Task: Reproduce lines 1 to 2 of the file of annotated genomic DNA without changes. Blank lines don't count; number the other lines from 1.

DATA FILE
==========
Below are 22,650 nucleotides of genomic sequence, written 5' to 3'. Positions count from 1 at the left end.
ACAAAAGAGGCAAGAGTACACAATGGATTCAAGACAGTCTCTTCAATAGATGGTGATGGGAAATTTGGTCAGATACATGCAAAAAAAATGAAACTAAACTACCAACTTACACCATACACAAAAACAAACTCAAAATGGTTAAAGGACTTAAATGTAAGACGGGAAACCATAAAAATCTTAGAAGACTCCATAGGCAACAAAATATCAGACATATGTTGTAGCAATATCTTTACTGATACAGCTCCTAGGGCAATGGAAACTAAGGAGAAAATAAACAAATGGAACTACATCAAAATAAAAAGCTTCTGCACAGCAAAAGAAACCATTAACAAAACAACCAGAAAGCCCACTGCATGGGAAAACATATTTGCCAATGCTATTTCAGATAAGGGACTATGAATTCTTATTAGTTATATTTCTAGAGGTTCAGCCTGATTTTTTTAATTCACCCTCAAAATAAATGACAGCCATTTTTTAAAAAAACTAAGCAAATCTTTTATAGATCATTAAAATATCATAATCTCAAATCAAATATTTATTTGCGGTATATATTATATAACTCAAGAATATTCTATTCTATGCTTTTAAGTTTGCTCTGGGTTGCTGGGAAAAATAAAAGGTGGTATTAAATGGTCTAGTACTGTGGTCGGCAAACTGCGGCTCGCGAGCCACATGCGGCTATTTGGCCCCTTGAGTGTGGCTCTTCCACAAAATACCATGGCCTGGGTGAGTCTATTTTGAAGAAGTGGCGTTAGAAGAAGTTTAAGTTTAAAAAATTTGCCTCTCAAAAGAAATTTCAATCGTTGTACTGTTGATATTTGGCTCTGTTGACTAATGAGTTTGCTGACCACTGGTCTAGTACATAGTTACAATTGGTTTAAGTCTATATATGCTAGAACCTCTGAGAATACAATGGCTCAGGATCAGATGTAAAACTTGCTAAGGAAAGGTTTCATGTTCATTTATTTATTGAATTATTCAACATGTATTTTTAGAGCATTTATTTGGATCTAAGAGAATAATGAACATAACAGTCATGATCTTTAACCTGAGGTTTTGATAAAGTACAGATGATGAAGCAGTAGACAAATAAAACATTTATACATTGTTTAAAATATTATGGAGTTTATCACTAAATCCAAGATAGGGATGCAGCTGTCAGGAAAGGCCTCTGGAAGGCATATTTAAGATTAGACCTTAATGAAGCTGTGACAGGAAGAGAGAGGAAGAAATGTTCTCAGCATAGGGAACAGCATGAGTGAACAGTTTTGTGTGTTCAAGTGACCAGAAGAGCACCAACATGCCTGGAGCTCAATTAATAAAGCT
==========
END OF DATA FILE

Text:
Below are 22,650 nucleotides of genomic sequence, written 5' to 3'. Positions count from 1 at the left end.
ACAAAAGAGGCAAGAGTACACAATGGATTCAAGACAGTCTCTTCAATAGATGGTGATGGGAAATTTGGTCAGATACATGCAAAAAAAATGAAACTAAACTACCAACTTACACCATACACAAAAACAAACTCAAAATGGTTAAAGGACTTAAATGTAAGACGGGAAACCATAAAAATCTTAGAAGACTCCATAGGCAACAAAATATCAGACATATGTTGTAGCAATATCTTTACTGATACAGCTCCTAGGGCAATGGAAACTAAGGAGAAAATAAACAAATGGAACTACATCAAAATAAAAAGCTTCTGCACAGCAAAAGAAACCATTAACAAAACAACCAGAAAGCCCACTGCATGGGAAAACATATTTGCCAATGCTATTTCAGATAAGGGACTATGAATTCTTATTAGTTATATTTCTAGAGGTTCAGCCTGATTTTTTTAATTCACCCTCAAAATAAATGACAGCCATTTTTTAAAAAAACTAAGCAAATCTTTTATAGATCATTAAAATATCATAATCTCAAATCAAATATTTATTTGCGGTATATATTATATAACTCAAGAATATTCTATTCTATGCTTTTAAGTTTGCTCTGGGTTGCTGGGAAAAATAAAAGGTGGTATTAAATGGTCTAGTACTGTGGTCGGCAAACTGCGGCTCGCGAGCCACATGCGGCTATTTGGCCCCTTGAGTGTGGCTCTTCCACAAAATACCATGGCCTGGGTGAGTCTATTTTGAAGAAGTGGCGTTAGAAGAAGTTTAAGTTTAAAAAATTTGCCTCTCAAAAGAAATTTCAATCGTTGTACTGTTGATATTTGGCTCTGTTGACTAATGAGTTTGCTGACCACTGGTCTAGTACATAGTTACAATTGGTTTAAGTCTATATATGCTAGAACCTCTGAGAATACAATGGCTCAGGATCAGATGTAAAACTTGCTAAGGAAAGGTTTCATGTTCATTTATTTATTGAATTATTCAACATGTATTTTTAGAGCATTTATTTGGATCTAAGAGAATAATGAACATAACAGTCATGATCTTTAACCTGAGGTTTTGATAAAGTACAGATGATGAAGCAGTAGACAAATAAAACATTTATACATTGTTTAAAATATTATGGAGTTTATCACTAAATCCAAGATAGGGATGCAGCTGTCAGGAAAGGCCTCTGGAAGGCATATTTAAGATTAGACCTTAATGAAGCTGTGACAGGAAGAGAGAGGAAGAAATGTTCTCAGCATAGGGAACAGCATGAGTGAACAGTTTTGTGTGTTCAAGTGACCAGAAGAGCACCAACATGCCTGGAGCTCAATTAATAAAGCT